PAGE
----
• Roughly 11,400 comment letters about Grayscale’s application have been submitted to the SEC since November
  • The investment vehicle has traded at a discount of roughly 30% to its net asset value in recent weeks

While crypto-focused asset manager Grayscale Investments is optimistic ahead of the SEC’s decision on giving the greenlight to the firm’s long-proposed conversion of its bitcoin trust to an ETF, the company’s CEO said it’s preparing for all possible scenarios. 

“We remain encouraged by the SEC’s actions over the past eight months, which have signaled an increased recognition of and comfort with the maturity of the underlying bitcoin market,” CEO Michael Sonnenshein said in a Monday letter to investors. 

The SEC approved the first ETFs to invest primarily in bitcoin futures contracts last October. The agency also last week gave the go ahead to a bearish vehicle managed by fund issuer ProShares designed to deliver the inverse performance of the S&P CME Bitcoin Futures Index.

Sonnenshein tweeted at the time that the latter approval shows bitcoin’s price discovery is supported by a derivatives market “robust enough” to offer short exposure to retail investors.  

The Grayscale Bitcoin Trust (GBTC), which has $13.5 billion of assets, is operationally ready to convert into an ETF when it is granted approval, Sonnenshein added. The investment vehicle has traded at a discount of roughly 30% to its net asset value (NAV) in recent weeks.

“But, as you know, the SEC continues to prohibit spot-based ETFs from coming to market, so the Grayscale team has been preparing for all possible post-ruling scenarios,” he said in the Monday letter.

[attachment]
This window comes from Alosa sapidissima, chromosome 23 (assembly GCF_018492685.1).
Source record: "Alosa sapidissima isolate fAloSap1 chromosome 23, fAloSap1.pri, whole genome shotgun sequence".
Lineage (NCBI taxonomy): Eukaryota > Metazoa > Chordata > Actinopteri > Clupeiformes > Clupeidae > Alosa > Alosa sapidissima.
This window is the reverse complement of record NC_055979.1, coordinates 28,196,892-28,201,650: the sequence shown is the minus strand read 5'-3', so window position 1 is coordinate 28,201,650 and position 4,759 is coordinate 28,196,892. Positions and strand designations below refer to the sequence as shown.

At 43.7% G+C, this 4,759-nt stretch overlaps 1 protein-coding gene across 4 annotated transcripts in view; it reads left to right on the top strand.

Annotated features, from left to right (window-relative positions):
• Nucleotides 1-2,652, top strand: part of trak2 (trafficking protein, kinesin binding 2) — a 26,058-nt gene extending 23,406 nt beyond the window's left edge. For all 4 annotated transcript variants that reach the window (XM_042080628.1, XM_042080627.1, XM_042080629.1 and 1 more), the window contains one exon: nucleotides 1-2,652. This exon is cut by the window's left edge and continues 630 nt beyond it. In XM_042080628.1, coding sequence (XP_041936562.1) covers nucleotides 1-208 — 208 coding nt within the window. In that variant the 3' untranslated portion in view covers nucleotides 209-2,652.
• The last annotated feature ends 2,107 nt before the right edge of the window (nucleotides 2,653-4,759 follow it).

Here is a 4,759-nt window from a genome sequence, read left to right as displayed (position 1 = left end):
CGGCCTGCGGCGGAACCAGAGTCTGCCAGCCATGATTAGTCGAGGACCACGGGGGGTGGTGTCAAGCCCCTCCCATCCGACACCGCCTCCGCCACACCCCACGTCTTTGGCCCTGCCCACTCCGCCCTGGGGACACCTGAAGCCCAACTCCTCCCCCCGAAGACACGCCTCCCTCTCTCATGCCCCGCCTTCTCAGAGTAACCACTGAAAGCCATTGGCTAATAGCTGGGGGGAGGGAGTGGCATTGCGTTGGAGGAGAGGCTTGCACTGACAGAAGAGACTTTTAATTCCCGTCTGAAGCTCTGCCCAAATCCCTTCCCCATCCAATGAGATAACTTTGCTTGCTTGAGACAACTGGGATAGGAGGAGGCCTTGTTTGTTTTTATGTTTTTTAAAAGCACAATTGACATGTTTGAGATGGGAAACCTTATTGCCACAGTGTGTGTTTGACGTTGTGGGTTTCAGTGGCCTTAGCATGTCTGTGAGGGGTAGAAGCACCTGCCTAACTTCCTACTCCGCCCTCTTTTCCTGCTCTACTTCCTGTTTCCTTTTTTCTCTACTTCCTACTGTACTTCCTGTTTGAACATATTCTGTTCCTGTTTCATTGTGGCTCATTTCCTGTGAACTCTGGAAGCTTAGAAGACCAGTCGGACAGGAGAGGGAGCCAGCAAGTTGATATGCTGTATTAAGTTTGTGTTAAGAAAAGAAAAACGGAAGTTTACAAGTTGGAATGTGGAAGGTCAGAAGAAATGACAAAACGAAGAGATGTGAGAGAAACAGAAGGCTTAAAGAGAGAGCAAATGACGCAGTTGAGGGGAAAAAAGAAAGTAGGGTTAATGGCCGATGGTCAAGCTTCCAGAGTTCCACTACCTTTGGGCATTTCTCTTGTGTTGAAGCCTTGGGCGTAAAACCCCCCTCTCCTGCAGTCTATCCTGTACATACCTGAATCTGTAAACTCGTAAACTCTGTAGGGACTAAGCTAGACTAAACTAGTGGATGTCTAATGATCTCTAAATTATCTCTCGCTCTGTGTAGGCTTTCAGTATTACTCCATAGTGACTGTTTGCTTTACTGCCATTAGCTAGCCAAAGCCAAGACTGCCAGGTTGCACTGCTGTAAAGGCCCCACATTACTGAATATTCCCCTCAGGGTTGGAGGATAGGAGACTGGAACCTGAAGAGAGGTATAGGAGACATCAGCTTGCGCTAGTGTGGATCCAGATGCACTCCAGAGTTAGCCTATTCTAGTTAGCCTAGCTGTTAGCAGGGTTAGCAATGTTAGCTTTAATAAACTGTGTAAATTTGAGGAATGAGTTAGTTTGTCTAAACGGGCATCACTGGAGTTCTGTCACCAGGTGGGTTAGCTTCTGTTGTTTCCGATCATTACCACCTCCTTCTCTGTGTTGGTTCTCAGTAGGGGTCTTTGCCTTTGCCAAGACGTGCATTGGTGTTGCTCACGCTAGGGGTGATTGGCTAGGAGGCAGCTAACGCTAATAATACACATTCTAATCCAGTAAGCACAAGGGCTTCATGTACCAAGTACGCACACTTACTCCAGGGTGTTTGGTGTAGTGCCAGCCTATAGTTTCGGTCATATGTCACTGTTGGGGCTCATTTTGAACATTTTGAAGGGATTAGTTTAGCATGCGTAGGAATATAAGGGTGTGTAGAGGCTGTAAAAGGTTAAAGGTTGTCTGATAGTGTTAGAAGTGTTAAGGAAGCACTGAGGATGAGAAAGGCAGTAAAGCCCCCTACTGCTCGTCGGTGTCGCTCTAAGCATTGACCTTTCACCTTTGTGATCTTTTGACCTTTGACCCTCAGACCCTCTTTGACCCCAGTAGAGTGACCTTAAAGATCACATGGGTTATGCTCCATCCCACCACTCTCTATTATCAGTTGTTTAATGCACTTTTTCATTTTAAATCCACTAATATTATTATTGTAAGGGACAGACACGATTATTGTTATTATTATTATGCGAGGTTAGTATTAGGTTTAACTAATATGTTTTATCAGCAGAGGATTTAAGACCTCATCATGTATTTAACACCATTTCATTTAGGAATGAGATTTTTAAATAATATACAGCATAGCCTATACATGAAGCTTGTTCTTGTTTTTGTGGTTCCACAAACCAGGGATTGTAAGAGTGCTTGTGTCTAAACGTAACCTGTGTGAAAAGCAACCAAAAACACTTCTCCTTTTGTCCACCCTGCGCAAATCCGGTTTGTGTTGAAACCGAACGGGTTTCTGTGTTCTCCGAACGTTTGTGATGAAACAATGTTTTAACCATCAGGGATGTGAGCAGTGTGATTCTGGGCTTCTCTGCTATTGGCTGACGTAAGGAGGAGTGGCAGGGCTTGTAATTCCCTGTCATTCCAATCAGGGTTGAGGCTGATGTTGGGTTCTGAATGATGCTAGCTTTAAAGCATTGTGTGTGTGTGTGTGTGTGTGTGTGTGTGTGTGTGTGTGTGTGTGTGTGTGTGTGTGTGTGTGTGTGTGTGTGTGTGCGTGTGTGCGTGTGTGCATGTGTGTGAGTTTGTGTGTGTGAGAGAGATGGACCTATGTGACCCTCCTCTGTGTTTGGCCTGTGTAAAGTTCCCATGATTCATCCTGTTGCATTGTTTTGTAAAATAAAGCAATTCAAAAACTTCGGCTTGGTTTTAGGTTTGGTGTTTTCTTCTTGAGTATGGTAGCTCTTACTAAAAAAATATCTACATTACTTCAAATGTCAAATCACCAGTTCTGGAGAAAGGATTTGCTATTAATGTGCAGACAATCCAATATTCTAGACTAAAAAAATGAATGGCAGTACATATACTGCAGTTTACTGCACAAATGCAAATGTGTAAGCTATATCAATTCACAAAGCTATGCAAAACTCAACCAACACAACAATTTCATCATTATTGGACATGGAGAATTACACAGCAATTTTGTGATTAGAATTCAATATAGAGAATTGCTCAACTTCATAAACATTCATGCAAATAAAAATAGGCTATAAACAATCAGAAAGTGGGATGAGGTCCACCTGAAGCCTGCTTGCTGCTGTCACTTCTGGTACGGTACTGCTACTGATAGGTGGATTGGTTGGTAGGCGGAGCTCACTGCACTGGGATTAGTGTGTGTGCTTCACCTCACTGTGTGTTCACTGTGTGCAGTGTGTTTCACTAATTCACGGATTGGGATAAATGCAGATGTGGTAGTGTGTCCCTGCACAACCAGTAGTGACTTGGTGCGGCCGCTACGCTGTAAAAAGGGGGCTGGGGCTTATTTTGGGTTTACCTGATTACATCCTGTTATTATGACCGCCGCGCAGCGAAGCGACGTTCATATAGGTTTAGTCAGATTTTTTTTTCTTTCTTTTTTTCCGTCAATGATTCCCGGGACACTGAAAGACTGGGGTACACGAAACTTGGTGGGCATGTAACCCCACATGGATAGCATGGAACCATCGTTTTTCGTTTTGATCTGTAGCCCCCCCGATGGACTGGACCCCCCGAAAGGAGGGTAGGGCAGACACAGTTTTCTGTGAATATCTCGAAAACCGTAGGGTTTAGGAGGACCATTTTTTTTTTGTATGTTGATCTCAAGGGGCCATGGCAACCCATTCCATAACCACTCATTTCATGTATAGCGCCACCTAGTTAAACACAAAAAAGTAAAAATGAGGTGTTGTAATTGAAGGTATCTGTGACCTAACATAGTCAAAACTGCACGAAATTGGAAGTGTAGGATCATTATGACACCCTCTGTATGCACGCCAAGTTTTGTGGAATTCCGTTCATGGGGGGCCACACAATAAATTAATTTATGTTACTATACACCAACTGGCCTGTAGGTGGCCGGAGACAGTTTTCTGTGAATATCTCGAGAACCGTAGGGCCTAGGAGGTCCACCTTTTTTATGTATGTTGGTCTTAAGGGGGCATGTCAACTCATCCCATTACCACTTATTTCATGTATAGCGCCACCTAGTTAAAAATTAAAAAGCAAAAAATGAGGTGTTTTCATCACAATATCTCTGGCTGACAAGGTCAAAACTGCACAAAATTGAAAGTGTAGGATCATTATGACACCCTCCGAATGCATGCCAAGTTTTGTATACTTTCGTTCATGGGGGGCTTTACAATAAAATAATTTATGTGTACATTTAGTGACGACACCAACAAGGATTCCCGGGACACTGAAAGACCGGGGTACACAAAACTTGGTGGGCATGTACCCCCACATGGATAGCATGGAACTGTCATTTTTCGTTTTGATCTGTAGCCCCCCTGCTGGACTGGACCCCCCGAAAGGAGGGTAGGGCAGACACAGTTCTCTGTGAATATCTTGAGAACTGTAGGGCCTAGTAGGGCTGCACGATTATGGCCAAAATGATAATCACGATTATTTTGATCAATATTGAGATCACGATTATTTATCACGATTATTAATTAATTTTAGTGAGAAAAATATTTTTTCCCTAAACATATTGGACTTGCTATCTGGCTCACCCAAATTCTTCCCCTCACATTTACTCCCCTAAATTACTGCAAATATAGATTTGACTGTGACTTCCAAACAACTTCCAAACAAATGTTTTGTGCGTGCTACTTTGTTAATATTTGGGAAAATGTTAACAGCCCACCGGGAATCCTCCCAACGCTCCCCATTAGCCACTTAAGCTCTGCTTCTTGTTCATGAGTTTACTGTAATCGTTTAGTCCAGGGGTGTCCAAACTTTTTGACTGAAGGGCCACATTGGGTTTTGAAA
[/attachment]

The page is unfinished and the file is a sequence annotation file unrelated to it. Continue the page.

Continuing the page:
Grayscale earlier this month hired Donald B. Verrilli, Jr. as a senior legal strategist to work alongside Grayscale’s in-house counsel and its attorneys at Davis Polk & Wardwell. Verrilli was the 46th solicitor general of the United States, serving from 2011 to 2016, and also previously worked as deputy counsel to former President Barack Obama.

The company tweeted at the time that the addition was “to ensure that we have the strongest possible team of legal minds ready to support our BTC ETF application.” Grayscale executives have said they wouldn’t rule out a lawsuit if the application is denied.

Roughly 11,400 comment letters surrounding the conversion have been submitted to the SEC since November. More than 99% of them have been in support of the application, according to Grayscale. 

James McClave, a trader for Jane Street, wrote earlier this month that GBTC’s discount to NAV would likely dissipate if the trust was allowed to become an ETF, benefitting the investment product’s investors. Jane Street is a quantitative proprietary trading firm and liquidity provider that prices more than 5,000 ETFs globally — and has a robust crypto trading business. 

“Based on our experience trading in both the spot and listed derivatives markets for bitcoin, we believe there is a relatively deep and liquid spot bitcoin market that is well situated to support the listing and trading of bitcoin ETPs in the US,” McClave wrote. 

The SEC is slated to rule on a separate spot bitcoin ETF application from Bitwise Asset Management by week’s end. Chief Investment Officer Matt Hougan told Blockworks last week that recent events in the broader crypto markets, such as the collapse of Terra’s UST and LUNA, could impact the regulator’s decision on that and similar products.

Bitcoin traded around $21,000 Monday afternoon, down about 70% from all-time highs last November.   
A number of industry watchers do not expect a spot bitcoin ETF to launch until 2023 — at the earliest.


Get the day’s top crypto news and insights delivered to your inbox every evening. Subscribe to Blockworks’ free newsletter now.


  • Ben Strack is a Denver-based reporter covering macro and crypto-native funds, financial advisors, structured products, and the integration of digital assets and decentralized finance (DeFi) into traditional finance. Prior to joining Blockworks, he covered the asset management industry for Fund Intelligence and was a reporter and editor for various local newspapers on Long Island. He graduated from the University of Maryland with a degree in journalism. Contact Ben via email at [email protected]